Four bankers, two officials from the Public Investment Corporation (PIC), a KPMG auditor and a lieutenant-general in the South African police have been arrested in connection with their instrumental role in the theft of over R2,7-billion from VBS Mutual Bank, a bank mainly catering for the poor. This group includes four chartered accountants and an attorney.
Those arrested are:
This marks the first arrests in the VBS scandal after Advocate Terry Motau and law firm Werksmans at the behest of the SA Reserve Bank investigated what looked like a “liquidity issue” in 2018. In October that year, Motau and Werksmans announced that the bank was actually robbed into insolvency. Investigators fingered the bank’s managers, auditors, attorneys, politicians and fixers as the main beneficiaries of the scam.
Under the guise of a legitimate business the men participated in a “pattern of racketeering activity”, the National Prosecuting Authority (NPA) said. This refers to the planned, ongoing, continuous and/or repeated participation or involvement of several offences which aimed to hoodwink the bank (and ultimately its depositors) out of their money.
They will be charged and prosecuted under the Prevention of Organised Crime Act (Poca) of 1998.
The lead prosecutor in the case is the highly experienced deputy director of public prosecutions Advocate Hein van der Merwe.
The Hawks and a task team of investigators and prosecutors have been investigating the orchestrated theft at VBS for months. Their colleagues in the NPA have sung their praises, saying “South Africa has really good prosecutors and investigators who worked very hard on this matter to ensure we bring justice for the bank’s poor depositors”.
Racketeering is a complex crime – it essentially refers to the group activity of running and hiding a criminal enterprise while deriving benefit from it. A group of people can be prosecuted for racketeering when at least two concomitant crimes mentioned in Prevention of Organised Crime Act (Poca) are present. This ensures that the definition of racketeering is extremely broad. The Constitutional Court has considered and upheld the broad nature of Poca, saying the act “seeks to ensure that the criminal justice system reaches as far and wide as possible in order to deal with the scourge of organised crime in as many of its manifestations as possible”.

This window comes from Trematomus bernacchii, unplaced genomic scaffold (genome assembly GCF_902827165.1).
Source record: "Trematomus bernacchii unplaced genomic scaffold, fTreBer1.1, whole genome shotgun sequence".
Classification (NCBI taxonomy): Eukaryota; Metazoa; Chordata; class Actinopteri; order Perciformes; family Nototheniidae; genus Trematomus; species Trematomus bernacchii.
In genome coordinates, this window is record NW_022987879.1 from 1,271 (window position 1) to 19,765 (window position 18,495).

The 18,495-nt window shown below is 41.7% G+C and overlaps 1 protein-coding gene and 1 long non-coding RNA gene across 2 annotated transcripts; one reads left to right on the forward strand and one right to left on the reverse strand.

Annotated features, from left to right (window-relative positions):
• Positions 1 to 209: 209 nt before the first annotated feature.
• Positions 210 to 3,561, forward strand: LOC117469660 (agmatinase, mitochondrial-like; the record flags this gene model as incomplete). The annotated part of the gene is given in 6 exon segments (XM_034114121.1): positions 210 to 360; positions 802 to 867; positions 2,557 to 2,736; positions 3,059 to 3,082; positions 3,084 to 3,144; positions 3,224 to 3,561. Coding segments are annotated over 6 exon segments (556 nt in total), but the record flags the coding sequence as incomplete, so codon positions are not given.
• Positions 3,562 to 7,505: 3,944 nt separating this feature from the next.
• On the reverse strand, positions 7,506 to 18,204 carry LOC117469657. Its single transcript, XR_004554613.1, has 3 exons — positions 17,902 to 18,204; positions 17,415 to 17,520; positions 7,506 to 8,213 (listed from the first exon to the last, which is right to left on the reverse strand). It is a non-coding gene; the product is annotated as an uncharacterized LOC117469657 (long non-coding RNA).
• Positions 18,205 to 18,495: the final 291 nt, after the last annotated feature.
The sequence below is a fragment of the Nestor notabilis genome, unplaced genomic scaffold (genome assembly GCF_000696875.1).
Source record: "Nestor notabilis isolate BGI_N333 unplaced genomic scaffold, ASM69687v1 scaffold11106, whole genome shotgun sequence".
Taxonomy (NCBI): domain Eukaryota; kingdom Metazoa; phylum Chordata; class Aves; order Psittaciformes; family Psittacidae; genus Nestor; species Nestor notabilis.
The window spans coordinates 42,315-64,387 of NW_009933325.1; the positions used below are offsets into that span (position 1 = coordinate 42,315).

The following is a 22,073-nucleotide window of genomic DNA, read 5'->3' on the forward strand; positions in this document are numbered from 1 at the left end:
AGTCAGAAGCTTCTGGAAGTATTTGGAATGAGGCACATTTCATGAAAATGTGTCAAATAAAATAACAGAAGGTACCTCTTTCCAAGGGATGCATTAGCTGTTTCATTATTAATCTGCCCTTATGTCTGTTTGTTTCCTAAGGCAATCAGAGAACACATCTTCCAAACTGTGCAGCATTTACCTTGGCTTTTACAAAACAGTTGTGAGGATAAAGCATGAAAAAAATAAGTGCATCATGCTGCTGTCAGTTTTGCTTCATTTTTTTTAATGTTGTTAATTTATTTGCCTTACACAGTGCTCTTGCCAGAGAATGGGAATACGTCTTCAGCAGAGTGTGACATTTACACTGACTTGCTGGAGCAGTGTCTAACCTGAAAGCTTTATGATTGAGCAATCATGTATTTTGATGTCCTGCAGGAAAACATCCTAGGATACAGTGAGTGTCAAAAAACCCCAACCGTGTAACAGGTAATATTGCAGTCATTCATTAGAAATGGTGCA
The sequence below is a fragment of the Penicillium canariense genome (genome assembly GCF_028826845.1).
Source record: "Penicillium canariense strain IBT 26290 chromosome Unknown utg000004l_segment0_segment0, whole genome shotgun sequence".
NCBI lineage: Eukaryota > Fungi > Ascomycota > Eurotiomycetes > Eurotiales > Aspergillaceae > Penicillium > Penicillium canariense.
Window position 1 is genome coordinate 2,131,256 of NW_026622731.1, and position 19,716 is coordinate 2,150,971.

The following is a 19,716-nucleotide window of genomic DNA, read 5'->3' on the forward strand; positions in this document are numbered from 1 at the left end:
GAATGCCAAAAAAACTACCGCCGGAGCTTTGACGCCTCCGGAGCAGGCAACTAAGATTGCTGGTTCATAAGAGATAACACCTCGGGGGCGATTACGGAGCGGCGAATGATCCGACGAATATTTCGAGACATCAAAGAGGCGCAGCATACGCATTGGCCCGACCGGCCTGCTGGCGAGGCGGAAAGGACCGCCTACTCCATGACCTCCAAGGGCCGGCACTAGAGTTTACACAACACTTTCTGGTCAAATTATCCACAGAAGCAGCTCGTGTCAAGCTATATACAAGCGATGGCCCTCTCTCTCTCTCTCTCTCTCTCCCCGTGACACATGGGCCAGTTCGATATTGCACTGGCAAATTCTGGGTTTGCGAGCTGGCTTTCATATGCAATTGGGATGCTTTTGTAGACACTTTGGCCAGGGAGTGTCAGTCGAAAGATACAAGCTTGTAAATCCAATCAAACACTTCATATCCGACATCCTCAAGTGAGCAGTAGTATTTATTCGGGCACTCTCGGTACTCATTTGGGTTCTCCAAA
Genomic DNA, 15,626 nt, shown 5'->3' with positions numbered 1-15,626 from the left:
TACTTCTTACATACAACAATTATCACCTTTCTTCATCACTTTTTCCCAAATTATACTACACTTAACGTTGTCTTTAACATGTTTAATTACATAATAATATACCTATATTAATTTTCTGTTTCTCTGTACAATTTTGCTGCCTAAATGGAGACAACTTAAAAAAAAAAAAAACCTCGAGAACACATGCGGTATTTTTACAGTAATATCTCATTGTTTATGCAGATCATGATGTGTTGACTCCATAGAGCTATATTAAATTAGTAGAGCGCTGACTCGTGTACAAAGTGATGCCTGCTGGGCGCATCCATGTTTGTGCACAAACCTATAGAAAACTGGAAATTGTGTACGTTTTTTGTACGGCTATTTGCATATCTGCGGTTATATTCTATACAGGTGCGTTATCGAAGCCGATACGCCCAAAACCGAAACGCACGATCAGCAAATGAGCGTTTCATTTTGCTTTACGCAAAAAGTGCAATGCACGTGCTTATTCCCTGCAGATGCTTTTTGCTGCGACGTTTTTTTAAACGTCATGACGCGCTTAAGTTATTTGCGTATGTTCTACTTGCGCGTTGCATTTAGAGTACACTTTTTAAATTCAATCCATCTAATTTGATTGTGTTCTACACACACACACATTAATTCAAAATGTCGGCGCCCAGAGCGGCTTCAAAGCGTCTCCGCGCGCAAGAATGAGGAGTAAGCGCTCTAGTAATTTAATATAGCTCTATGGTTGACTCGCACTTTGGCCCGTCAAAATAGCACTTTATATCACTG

This ensures that even when a person only knew of – or reasonably ought to have known of – a racketeering enterprise they can be found guilty of a crime.
The crime of racketeering carries the penalty of a fine not exceeding R100-million and/or imprisonment for up to life behind bars.
In the judgment of State vs Phillip Nsofor delivered by the High Court in Gauteng on 2 November 2018 – where the appellant was sentenced to 25 years imprisonment – the court explained that “heavy sentences for racketeering” are based on the fact that the crimes committed are organised and planned over time, “which is regarded as more reprehensible and damaging to a society than a person who yields to temptation to commit crime”.
The eight VBS-looters
Tshifhiwa Matodzi was fingered by Motau and Werksmans as the most central character in the scam that fleeced VBS of its resources. Matodzi ordered and orchestrated the flow of over R325-million in VBS money to companies and people associated with him. He used multiple fronts to hide his role in these crimes, Motau found. He was the chairman of both VBS and a company called Vele Investments, which obtained the majority shareholding in VBS through a scam, Motau found. Matodzi baldly denied any wrongdoing, but WhatsApps and internal documents Scorpio has seen shows how Matodzi ordered his co-accused to distribute VBS money to companies and individuals involved in the secret